Do I need to yank out my thousands of dollars (saved for a DP on a mortgage) from my credit union? Help for us little people, please?
@ Kerk and AfASo as not to duplicate content here, just wanted you both to know that I did respond to your respective last posts on the previous thread.SWK
mkts in Asia are running on steroids!!!What the heck is happening??senate doesnt approved nationalization of Freddie and Fannie, so that’s good newsmkts go greenOR,investors are buying puts for tomorrow,well Fannie/Freddie are left to die,mkts go red tomorrow..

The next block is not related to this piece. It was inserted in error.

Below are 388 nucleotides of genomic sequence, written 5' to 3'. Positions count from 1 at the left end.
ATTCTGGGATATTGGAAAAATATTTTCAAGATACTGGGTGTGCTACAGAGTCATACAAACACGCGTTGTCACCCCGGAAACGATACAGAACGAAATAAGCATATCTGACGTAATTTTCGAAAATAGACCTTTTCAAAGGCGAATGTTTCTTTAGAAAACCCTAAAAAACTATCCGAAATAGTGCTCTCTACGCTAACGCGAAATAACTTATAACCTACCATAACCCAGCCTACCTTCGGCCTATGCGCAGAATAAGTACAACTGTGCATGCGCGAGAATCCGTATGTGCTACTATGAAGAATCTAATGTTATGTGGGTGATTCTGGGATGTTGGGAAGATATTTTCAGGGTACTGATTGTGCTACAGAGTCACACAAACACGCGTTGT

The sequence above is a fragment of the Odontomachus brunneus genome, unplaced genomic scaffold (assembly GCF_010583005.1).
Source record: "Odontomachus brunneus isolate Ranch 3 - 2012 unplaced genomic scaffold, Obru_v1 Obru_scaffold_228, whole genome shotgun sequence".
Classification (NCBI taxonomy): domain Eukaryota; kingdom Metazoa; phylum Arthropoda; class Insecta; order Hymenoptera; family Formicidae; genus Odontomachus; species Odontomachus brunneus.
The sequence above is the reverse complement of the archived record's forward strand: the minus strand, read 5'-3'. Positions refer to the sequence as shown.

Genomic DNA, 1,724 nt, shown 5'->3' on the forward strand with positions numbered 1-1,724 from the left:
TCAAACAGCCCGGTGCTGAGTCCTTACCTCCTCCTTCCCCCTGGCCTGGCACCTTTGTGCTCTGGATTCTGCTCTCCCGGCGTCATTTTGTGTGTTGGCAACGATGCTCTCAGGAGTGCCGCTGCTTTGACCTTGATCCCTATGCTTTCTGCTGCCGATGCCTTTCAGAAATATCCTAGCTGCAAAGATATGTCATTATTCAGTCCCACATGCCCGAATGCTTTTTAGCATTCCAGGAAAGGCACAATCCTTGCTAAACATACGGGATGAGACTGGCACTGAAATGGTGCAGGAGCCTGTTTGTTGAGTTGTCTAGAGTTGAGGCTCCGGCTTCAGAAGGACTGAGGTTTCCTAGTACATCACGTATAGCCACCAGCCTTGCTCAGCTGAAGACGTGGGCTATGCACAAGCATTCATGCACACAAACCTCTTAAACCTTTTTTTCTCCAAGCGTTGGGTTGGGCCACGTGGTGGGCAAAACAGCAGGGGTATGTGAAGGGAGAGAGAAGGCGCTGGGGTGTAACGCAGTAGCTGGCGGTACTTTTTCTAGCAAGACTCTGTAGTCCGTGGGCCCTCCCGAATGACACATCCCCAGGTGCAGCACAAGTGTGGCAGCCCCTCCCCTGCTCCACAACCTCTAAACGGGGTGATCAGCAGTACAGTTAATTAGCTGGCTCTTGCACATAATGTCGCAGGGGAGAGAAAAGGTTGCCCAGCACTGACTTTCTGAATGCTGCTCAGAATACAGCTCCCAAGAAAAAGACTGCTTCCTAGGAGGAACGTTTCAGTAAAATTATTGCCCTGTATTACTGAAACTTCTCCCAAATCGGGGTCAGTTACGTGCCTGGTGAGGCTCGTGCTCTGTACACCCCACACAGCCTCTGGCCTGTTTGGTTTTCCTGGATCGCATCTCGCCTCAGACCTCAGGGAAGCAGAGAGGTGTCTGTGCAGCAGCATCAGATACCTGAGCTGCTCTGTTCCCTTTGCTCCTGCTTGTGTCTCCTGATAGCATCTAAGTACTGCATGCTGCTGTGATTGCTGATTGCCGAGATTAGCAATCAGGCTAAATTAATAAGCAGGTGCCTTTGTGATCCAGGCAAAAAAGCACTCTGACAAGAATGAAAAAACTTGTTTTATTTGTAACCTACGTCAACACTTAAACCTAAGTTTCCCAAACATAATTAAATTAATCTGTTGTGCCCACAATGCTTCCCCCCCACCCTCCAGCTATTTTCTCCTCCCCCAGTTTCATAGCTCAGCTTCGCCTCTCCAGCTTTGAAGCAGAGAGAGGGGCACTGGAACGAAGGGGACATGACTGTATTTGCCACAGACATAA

the economy’s broken??well at least WW3 is back on trackhttp://www.washtimes.com/news/2008/jul/20/how-russia-strives-to-dominate-oil/PUTIN, POWER, AND THE NEW RUSSIA By Marshall I. Goldman Oxford University Press, $27.95, 256 pages REVIEWED BY JOSEPH C. GOULDEN For anyone with knowledge of economic warfare, the opening scene in Marshall I. Goldman’s new book evokes a shudder. Russian hosts take him into a darkened room that is the "brain center" of Gazprom, the world’s largest producer of natural gas, in an office building high above Moscow. "In front of me," Mr. Goldman writes, "covering the whole 100-foot wall of the room, was a map with a spiderweblike maze of natural gas pipelines reaching from East Siberia west to the Atlantic Ocean and from the Arctic Ocean south to the Caspian and Black seas. Manipulating this display were Gazprom dispatchers, three men controlling the flow of Gazprom’s gas to East and West European consumers of this Russian natural gas monopoly . . . . " With a flick of switch, these dispatchers sitting in this Moscow room could freeze – and have frozen – entire countries. At the very least, they could send their citizens off in a panic in search of sweaters, scarves and gloves. What an empowering feeling. Should they choose to, these Gazprom functionaries could not only cut off natural gas from the furnaces and stoves of Germany’s houses but also the natural gas that many German factories need for manufacturing a range of products from ammonia fertilizer to plastics. Now, to be sure, as Gazprom officers told Mr. Goldman for his book, "Petrostate: Putin, Power, and the New Russia," "politics never, ever affect their calculations." Sure, and your check is in the mail. The first week in July, Russia sharply curtailed oil exports to the Czech Republic in apparent retaliation for that country’s agreement to host a radar facility associated with a U.S. anti-missile system